The standards also require care be delivered by clinicians with expertise in eating disorders and specialist training, and require that even lower-level staff receive at least six hours of continuing education training in eating disorders per year. Centers must also pay greater attention to clients’ unique needs and history, as well as age, socio-economic circumstances, career goals and quality of life. The guidelines also call for more cooperative, collaborative treatment plans.
CARF’s general, behavioral health standards – which programs who obtain the ED accreditation also have to follow – require organizations track client performance post-treatment, and report that data to relevant stakeholders.
It remains to be seen whether other residential treatment centers follow the lead of programs like Castlewood, the Emily Program and the Center for Balanced Living by adopting the specialized, ED accreditation, and therefore committing to delivering empirically supported treatment, as well as providing higher levels of transparency and accountability.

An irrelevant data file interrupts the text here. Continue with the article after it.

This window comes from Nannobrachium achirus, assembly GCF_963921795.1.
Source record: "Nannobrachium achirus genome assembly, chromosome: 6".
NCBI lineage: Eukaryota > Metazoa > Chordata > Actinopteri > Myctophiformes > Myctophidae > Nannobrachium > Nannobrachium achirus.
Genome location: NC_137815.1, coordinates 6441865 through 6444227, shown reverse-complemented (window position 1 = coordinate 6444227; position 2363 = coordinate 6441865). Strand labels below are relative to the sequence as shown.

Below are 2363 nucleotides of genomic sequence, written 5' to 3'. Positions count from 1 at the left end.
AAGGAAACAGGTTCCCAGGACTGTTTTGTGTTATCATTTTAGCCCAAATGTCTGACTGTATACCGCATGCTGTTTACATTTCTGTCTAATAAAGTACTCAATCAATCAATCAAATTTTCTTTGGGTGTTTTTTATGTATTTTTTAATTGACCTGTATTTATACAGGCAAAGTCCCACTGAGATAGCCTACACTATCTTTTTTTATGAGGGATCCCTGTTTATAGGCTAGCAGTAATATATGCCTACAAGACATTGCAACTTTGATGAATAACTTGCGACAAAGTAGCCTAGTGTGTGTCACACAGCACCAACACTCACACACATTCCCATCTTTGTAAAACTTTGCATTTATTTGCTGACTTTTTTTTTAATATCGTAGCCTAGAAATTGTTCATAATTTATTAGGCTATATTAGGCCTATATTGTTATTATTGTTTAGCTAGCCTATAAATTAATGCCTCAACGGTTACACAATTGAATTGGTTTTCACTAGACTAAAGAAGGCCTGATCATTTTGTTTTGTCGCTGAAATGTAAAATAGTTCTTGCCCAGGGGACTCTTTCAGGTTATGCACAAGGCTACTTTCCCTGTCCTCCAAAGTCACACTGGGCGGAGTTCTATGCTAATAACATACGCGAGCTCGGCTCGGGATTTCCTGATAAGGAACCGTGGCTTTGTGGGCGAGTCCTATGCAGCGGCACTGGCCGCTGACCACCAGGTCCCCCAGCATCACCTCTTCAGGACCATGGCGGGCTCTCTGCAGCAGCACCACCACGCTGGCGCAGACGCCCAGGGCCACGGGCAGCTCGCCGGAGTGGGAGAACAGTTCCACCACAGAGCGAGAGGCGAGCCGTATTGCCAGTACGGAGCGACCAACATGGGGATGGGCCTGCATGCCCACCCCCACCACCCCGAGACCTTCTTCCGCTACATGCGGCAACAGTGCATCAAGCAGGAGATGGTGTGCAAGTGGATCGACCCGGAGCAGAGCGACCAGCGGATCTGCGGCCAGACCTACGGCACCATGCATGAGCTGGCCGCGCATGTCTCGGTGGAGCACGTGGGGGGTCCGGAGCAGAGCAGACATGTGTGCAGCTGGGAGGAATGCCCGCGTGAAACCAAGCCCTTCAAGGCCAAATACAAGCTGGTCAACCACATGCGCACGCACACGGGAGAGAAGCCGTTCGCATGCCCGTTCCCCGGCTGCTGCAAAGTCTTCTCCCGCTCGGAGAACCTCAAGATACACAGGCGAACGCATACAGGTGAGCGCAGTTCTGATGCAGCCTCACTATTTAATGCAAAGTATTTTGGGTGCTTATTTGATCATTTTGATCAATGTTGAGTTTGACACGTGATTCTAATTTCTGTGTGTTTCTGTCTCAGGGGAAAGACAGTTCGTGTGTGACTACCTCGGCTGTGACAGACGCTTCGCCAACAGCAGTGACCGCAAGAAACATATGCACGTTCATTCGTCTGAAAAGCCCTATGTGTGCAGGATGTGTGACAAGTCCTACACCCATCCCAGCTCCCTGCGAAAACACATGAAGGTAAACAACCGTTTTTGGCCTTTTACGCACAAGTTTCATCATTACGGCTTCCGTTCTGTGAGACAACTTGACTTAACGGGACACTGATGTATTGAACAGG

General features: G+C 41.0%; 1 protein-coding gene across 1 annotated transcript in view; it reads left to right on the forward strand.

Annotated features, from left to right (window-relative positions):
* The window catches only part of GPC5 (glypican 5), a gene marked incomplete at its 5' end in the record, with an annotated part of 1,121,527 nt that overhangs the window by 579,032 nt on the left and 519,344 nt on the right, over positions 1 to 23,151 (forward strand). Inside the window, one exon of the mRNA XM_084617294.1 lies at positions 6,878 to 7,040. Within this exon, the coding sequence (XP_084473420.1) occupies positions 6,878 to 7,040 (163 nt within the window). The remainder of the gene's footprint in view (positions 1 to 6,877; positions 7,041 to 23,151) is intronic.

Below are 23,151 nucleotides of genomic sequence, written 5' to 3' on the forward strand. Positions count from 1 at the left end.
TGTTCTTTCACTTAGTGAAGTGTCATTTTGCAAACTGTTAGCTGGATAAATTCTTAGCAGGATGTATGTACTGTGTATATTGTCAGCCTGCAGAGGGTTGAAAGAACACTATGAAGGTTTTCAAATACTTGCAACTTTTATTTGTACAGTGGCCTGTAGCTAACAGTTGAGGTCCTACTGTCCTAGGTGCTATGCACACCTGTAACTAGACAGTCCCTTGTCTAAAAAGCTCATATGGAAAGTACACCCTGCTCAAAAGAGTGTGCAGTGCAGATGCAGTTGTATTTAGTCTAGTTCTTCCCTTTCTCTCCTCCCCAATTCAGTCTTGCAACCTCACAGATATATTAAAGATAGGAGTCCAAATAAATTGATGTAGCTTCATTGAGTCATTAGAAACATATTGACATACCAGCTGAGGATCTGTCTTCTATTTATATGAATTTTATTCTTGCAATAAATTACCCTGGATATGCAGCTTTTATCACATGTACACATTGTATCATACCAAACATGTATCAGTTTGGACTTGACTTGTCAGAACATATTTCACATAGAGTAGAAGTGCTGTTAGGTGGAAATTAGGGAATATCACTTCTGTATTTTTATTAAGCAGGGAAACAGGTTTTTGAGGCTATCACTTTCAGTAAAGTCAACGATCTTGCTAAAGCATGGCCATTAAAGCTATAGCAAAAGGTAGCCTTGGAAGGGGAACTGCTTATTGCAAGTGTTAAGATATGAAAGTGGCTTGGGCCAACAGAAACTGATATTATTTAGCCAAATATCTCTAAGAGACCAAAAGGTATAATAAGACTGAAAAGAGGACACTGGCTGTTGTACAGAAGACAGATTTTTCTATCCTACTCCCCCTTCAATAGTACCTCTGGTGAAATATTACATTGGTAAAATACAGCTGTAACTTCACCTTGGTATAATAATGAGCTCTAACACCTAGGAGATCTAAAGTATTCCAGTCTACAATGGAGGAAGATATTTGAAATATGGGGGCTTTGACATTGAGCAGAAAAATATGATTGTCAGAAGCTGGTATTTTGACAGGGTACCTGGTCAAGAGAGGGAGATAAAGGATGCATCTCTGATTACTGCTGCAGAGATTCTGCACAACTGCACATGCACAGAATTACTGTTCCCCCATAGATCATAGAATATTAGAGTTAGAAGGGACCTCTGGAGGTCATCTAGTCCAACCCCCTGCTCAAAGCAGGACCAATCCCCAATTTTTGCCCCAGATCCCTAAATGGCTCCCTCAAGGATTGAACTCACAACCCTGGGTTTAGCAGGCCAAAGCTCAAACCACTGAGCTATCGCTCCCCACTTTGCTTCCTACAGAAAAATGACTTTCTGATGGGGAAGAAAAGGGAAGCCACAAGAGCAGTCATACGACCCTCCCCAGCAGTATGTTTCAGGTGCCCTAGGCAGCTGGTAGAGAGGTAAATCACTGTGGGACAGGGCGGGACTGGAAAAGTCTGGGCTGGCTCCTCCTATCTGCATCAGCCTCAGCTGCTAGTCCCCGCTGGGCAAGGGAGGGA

But when I learned more about CARF’s accreditation process, I had to wonder – does accreditation really ensure quality control? While the initial obtaining of it requires an external, on-site review – in CARF’s case, the review is conducted by a group of expert practitioners – external reviews occur just once every three years following that (the same goes for JCAHO). Apart from the three-year site visits, CARF relies entirely on periodic, self reports completed by facility administrators to measure whether a program is in compliance with standards. Client input – whether current or former – as to whether centers are living up to quality standards is never part of the review process.